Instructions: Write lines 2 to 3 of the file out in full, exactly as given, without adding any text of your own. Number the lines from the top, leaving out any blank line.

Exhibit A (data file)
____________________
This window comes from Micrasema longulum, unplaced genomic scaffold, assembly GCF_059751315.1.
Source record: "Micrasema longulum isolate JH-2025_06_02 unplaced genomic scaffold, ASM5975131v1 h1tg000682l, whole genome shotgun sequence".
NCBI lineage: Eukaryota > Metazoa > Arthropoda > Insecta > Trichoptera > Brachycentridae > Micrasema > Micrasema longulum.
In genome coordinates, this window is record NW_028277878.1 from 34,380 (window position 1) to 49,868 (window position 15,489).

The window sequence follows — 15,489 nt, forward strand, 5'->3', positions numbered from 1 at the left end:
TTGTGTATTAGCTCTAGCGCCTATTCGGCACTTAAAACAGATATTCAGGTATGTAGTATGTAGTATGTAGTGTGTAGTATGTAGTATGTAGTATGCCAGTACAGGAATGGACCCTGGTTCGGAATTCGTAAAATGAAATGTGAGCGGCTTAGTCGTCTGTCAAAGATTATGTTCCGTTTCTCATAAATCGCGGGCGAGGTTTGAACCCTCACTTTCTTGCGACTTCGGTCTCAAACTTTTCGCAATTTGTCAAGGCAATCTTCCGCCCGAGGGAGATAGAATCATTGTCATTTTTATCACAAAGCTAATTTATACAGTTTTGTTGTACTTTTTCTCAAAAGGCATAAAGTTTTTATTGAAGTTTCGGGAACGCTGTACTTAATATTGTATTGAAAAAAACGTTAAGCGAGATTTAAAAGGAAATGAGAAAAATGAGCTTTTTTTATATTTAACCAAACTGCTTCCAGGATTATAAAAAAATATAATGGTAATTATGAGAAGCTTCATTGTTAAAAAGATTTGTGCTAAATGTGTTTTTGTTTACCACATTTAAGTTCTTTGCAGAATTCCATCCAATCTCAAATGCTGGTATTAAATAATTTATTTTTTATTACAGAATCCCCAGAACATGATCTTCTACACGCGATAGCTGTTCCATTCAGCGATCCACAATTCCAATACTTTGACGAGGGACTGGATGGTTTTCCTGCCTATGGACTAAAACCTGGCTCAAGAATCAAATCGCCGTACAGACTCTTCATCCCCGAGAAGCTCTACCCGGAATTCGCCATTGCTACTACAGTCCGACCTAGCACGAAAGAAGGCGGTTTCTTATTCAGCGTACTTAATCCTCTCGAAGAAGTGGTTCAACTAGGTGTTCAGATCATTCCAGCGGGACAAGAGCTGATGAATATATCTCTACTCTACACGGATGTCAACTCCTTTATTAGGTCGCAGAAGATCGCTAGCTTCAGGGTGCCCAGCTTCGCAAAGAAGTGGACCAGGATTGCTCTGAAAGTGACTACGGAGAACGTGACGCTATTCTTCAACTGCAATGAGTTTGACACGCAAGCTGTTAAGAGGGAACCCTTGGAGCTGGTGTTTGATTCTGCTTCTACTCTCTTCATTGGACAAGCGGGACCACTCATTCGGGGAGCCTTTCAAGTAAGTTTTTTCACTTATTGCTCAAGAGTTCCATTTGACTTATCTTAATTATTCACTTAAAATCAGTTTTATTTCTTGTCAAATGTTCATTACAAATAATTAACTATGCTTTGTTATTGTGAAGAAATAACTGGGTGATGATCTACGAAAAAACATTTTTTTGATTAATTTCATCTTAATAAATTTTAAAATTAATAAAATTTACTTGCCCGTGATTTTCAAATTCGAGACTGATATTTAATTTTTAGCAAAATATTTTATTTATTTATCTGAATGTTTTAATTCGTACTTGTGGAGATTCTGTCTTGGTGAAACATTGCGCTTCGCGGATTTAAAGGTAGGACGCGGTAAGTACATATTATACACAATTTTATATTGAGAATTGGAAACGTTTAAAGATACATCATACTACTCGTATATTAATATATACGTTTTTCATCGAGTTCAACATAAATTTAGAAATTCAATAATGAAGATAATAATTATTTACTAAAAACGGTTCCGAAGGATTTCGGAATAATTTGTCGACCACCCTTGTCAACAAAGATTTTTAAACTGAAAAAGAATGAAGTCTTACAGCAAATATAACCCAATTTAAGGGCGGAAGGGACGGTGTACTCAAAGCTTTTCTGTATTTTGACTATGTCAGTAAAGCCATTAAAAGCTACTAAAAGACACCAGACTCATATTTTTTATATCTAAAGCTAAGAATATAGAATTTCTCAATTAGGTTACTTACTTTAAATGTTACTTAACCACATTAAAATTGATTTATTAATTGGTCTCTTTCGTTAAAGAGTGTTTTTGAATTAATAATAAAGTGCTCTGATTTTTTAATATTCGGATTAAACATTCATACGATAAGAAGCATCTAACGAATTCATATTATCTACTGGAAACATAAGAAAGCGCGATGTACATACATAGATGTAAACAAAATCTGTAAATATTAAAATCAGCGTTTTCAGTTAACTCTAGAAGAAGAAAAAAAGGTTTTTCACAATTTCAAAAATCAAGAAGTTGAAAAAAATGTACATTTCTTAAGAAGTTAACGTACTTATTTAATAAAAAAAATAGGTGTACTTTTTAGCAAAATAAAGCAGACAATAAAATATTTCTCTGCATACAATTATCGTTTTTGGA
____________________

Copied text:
Source record: "Micrasema longulum isolate JH-2025_06_02 unplaced genomic scaffold, ASM5975131v1 h1tg000682l, whole genome shotgun sequence".
NCBI lineage: Eukaryota > Metazoa > Arthropoda > Insecta > Trichoptera > Brachycentridae > Micrasema > Micrasema longulum.